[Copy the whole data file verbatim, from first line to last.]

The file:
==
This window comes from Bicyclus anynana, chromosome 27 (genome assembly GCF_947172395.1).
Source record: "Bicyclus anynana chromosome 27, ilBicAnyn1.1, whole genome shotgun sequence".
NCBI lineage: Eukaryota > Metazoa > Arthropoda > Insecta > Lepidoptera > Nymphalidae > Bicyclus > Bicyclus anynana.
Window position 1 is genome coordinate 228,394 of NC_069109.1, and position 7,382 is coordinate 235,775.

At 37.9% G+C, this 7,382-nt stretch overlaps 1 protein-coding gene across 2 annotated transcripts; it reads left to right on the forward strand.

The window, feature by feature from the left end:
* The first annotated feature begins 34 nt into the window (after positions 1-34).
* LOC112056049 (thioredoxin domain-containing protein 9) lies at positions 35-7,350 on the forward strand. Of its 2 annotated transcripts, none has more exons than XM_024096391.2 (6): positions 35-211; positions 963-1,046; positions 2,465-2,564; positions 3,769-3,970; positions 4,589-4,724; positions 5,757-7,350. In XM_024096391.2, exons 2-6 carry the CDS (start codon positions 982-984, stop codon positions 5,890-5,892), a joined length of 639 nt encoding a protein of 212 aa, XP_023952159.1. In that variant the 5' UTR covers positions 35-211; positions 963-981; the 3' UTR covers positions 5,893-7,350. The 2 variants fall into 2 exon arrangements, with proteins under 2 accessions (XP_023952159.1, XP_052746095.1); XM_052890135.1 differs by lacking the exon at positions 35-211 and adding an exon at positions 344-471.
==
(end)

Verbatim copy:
This window comes from Bicyclus anynana, chromosome 27 (genome assembly GCF_947172395.1).
Source record: "Bicyclus anynana chromosome 27, ilBicAnyn1.1, whole genome shotgun sequence".
NCBI lineage: Eukaryota > Metazoa > Arthropoda > Insecta > Lepidoptera > Nymphalidae > Bicyclus > Bicyclus anynana.
Window position 1 is genome coordinate 228,394 of NC_069109.1, and position 7,382 is coordinate 235,775.

At 37.9% G+C, this 7,382-nt stretch overlaps 1 protein-coding gene across 2 annotated transcripts; it reads left to right on the forward strand.

The window, feature by feature from the left end:
* The first annotated feature begins 34 nt into the window (after positions 1-34).
* LOC112056049 (thioredoxin domain-containing protein 9) lies at positions 35-7,350 on the forward strand. Of its 2 annotated transcripts, none has more exons than XM_024096391.2 (6): positions 35-211; positions 963-1,046; positions 2,465-2,564; positions 3,769-3,970; positions 4,589-4,724; positions 5,757-7,350. In XM_024096391.2, exons 2-6 carry the CDS (start codon positions 982-984, stop codon positions 5,890-5,892), a joined length of 639 nt encoding a protein of 212 aa, XP_023952159.1. In that variant the 5' UTR covers positions 35-211; positions 963-981; the 3' UTR covers positions 5,893-7,350. The 2 variants fall into 2 exon arrangements, with proteins under 2 accessions (XP_023952159.1, XP_052746095.1); XM_052890135.1 differs by lacking the exon at positions 35-211 and adding an exon at positions 344-471.